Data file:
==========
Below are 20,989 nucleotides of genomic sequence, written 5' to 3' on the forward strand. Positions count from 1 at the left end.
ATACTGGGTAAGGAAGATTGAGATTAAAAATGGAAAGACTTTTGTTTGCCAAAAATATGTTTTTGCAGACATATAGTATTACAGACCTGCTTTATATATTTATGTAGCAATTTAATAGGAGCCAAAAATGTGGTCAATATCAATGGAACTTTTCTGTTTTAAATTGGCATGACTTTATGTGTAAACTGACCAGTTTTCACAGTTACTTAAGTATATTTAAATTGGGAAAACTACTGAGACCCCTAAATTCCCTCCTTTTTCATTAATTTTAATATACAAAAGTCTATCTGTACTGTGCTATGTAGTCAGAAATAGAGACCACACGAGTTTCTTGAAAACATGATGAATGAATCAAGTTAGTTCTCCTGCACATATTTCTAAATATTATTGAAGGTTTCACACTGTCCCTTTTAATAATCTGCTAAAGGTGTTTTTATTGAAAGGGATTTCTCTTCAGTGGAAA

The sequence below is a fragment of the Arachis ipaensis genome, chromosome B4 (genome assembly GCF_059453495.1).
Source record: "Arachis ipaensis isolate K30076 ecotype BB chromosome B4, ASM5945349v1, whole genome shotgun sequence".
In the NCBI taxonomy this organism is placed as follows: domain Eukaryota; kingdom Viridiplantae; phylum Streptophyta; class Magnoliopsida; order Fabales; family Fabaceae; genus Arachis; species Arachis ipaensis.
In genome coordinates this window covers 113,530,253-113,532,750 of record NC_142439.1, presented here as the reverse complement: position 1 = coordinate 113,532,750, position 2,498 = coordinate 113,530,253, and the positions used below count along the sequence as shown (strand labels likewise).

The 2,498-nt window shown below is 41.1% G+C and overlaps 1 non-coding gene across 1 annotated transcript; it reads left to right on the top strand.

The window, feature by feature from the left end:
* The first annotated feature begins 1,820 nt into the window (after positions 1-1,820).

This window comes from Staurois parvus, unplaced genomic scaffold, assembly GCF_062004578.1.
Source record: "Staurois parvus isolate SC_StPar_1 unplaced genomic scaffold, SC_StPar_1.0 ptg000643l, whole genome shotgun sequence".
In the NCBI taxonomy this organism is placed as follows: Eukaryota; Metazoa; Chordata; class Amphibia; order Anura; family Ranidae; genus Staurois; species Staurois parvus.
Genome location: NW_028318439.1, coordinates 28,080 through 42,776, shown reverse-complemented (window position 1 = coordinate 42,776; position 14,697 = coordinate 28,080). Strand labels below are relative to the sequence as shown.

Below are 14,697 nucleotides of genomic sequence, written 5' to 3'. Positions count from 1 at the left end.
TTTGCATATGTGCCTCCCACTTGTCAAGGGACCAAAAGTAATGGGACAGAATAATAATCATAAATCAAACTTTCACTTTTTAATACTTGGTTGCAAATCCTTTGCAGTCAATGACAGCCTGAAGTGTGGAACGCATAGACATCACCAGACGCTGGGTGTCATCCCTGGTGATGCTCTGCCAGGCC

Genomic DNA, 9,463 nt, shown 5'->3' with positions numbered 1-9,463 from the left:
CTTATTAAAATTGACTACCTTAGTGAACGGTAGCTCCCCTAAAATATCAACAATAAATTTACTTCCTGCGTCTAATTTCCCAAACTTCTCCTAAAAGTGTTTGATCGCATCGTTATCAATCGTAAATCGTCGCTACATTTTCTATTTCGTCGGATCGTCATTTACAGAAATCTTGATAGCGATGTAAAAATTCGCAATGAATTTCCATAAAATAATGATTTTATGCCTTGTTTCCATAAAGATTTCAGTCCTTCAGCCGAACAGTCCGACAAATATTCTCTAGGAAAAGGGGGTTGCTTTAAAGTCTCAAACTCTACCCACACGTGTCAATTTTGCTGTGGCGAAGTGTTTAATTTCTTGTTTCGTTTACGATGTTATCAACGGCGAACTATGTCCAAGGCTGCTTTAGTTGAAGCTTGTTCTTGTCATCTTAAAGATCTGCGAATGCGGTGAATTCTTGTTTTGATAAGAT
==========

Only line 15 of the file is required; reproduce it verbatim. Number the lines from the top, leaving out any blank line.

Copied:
TTTGCATATGTGCCTCCCACTTGTCAAGGGACCAAAAGTAATGGGACAGAATAATAATCATAAATCAAACTTTCACTTTTTAATACTTGGTTGCAAATCCTTTGCAGTCAATGACAGCCTGAAGTGTGGAACGCATAGACATCACCAGACGCTGGGTGTCATCCCTGGTGATGCTCTGCCAGGCC